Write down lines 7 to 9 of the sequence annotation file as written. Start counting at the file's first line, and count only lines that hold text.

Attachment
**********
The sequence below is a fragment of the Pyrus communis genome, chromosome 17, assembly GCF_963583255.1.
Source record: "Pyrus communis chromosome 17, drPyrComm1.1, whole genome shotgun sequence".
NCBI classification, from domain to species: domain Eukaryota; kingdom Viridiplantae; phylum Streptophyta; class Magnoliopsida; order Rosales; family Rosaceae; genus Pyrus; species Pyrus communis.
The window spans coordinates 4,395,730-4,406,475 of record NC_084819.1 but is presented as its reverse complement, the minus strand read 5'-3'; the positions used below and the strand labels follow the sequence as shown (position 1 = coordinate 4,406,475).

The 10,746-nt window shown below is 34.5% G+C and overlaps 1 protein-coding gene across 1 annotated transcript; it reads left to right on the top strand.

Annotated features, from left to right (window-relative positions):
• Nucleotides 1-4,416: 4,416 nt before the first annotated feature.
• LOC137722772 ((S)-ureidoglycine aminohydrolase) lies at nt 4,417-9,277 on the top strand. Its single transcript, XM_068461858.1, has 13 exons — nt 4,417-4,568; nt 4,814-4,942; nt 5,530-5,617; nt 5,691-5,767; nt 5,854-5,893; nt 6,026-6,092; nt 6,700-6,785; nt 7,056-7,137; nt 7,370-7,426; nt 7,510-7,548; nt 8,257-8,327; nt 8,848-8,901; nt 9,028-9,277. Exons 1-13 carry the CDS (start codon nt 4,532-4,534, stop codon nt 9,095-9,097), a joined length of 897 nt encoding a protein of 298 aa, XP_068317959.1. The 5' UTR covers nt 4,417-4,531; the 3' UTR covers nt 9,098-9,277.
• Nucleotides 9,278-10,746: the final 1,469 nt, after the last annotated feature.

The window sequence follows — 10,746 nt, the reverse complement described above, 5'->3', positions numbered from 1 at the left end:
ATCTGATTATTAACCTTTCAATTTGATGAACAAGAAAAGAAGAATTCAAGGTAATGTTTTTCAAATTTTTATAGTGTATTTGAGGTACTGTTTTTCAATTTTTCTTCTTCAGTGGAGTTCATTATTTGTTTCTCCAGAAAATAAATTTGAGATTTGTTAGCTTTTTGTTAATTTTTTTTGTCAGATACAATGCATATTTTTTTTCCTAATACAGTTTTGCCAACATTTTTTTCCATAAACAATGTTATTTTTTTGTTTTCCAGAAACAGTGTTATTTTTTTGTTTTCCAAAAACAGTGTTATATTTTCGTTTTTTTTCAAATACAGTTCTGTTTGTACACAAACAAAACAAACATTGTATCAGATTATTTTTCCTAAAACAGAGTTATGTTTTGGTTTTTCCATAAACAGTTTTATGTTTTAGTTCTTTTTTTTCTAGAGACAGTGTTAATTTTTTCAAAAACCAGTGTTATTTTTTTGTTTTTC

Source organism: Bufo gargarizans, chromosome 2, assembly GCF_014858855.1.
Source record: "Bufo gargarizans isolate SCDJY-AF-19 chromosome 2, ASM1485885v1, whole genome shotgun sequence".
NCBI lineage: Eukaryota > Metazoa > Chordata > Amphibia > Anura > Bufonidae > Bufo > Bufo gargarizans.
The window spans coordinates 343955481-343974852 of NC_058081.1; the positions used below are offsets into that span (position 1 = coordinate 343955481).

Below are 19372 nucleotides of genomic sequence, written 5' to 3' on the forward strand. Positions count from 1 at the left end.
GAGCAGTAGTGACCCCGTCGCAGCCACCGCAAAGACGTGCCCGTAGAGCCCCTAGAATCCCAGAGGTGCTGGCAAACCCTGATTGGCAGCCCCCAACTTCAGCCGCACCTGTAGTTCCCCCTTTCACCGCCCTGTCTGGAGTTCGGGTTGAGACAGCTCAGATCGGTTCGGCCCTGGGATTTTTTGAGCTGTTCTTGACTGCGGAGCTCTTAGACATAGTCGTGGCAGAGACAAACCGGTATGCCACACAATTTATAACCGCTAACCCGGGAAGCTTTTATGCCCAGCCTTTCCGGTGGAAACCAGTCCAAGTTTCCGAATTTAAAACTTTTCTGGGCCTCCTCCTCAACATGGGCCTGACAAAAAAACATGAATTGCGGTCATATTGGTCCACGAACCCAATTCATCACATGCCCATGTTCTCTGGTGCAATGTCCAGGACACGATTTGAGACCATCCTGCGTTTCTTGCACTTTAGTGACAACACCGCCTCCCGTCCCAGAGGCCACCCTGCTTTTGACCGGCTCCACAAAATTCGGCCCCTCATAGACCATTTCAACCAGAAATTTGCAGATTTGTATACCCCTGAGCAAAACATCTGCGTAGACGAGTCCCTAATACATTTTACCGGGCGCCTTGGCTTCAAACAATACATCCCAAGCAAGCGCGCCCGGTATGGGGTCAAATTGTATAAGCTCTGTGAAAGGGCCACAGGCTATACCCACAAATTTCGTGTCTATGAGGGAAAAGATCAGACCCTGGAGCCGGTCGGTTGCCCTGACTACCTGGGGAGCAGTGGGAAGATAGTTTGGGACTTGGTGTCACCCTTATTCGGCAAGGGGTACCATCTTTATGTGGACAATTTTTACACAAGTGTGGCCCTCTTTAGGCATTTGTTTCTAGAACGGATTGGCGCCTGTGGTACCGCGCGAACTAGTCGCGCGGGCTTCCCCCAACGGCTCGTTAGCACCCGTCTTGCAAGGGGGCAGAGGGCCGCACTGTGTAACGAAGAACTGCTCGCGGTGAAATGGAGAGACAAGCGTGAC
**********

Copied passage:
• Nucleotides 1-4,416: 4,416 nt before the first annotated feature.
• LOC137722772 ((S)-ureidoglycine aminohydrolase) lies at nt 4,417-9,277 on the top strand. Its single transcript, XM_068461858.1, has 13 exons — nt 4,417-4,568; nt 4,814-4,942; nt 5,530-5,617; nt 5,691-5,767; nt 5,854-5,893; nt 6,026-6,092; nt 6,700-6,785; nt 7,056-7,137; nt 7,370-7,426; nt 7,510-7,548; nt 8,257-8,327; nt 8,848-8,901; nt 9,028-9,277. Exons 1-13 carry the CDS (start codon nt 4,532-4,534, stop codon nt 9,095-9,097), a joined length of 897 nt encoding a protein of 298 aa, XP_068317959.1. The 5' UTR covers nt 4,417-4,531; the 3' UTR covers nt 9,098-9,277.
• Nucleotides 9,278-10,746: the final 1,469 nt, after the last annotated feature.